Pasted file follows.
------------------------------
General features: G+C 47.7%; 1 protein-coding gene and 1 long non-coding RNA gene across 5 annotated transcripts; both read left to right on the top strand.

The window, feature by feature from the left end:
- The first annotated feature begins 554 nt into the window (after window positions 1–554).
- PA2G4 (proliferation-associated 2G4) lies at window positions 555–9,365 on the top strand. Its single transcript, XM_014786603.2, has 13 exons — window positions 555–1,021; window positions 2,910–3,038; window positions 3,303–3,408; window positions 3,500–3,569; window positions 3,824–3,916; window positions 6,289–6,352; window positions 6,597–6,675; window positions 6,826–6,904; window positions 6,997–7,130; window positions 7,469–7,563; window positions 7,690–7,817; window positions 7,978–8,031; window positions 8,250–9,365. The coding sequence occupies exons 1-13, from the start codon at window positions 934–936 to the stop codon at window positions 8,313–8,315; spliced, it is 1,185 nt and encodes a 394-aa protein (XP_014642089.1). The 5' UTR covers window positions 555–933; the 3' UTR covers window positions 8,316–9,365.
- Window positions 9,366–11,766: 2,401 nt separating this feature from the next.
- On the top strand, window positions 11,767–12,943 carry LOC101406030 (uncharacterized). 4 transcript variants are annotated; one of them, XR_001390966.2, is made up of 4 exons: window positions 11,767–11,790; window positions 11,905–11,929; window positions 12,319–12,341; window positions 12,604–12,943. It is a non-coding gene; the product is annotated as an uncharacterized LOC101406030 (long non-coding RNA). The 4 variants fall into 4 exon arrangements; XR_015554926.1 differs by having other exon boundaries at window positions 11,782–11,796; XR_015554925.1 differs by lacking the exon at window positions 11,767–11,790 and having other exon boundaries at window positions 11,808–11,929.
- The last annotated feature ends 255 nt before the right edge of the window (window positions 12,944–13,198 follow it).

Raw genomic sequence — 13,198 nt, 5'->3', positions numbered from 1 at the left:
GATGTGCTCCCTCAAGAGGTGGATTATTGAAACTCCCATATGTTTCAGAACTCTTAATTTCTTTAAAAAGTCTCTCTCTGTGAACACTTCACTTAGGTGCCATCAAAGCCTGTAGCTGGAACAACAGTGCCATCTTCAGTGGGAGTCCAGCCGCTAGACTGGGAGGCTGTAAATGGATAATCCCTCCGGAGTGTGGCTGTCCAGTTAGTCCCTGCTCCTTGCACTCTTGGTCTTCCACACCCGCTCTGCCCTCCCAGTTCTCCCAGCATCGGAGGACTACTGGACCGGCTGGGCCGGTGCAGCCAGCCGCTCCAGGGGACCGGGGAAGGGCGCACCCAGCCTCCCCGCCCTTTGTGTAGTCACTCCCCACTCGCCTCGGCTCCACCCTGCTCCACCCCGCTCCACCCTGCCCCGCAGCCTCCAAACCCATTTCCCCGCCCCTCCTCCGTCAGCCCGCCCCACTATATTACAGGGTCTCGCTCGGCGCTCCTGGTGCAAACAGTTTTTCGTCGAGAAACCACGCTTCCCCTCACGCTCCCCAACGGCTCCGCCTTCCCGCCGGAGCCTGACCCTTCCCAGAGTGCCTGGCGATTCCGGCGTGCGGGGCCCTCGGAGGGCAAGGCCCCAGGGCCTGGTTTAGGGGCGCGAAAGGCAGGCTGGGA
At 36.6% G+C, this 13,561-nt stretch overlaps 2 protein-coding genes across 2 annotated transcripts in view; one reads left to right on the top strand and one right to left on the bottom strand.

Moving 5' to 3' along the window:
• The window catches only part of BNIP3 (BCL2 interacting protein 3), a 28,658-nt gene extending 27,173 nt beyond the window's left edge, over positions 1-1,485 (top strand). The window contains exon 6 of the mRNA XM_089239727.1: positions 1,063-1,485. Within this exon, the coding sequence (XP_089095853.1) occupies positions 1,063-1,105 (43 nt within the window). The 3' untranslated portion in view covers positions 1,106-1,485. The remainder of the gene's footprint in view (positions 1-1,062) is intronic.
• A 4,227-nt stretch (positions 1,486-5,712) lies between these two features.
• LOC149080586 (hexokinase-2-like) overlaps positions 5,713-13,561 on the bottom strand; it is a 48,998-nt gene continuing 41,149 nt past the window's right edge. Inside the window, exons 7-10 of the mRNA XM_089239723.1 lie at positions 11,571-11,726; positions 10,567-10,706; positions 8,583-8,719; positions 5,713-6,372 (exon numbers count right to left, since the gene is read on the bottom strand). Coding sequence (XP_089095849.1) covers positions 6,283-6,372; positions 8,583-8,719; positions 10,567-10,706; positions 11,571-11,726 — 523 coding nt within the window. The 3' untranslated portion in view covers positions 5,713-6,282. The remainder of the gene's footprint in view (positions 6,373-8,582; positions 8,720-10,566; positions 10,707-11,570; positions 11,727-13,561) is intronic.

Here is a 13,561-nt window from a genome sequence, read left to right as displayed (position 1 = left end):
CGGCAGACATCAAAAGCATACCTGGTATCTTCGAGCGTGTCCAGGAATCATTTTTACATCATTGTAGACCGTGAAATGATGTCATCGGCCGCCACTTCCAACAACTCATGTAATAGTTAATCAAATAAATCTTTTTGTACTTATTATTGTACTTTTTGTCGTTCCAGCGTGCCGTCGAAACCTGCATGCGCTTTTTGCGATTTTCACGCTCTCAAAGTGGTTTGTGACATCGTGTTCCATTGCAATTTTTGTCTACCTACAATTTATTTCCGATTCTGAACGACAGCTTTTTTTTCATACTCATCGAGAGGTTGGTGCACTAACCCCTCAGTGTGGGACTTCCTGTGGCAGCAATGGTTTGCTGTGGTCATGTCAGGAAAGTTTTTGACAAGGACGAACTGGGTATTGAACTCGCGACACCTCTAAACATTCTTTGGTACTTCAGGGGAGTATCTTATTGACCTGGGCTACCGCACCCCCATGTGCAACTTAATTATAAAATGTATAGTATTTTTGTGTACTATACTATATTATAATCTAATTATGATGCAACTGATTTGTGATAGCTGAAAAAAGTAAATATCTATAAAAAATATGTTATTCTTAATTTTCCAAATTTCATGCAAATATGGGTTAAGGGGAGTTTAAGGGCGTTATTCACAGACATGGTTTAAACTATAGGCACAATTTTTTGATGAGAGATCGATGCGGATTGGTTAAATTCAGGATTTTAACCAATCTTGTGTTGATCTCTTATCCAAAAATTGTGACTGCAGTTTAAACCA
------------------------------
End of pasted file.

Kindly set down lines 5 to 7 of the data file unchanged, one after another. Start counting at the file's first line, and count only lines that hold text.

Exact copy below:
- Window positions 9,366–11,766: 2,401 nt separating this feature from the next.
- On the top strand, window positions 11,767–12,943 carry LOC101406030 (uncharacterized). 4 transcript variants are annotated; one of them, XR_001390966.2, is made up of 4 exons: window positions 11,767–11,790; window positions 11,905–11,929; window positions 12,319–12,341; window positions 12,604–12,943. It is a non-coding gene; the product is annotated as an uncharacterized LOC101406030 (long non-coding RNA). The 4 variants fall into 4 exon arrangements; XR_015554926.1 differs by having other exon boundaries at window positions 11,782–11,796; XR_015554925.1 differs by lacking the exon at window positions 11,767–11,790 and having other exon boundaries at window positions 11,808–11,929.
- The last annotated feature ends 255 nt before the right edge of the window (window positions 12,944–13,198 follow it).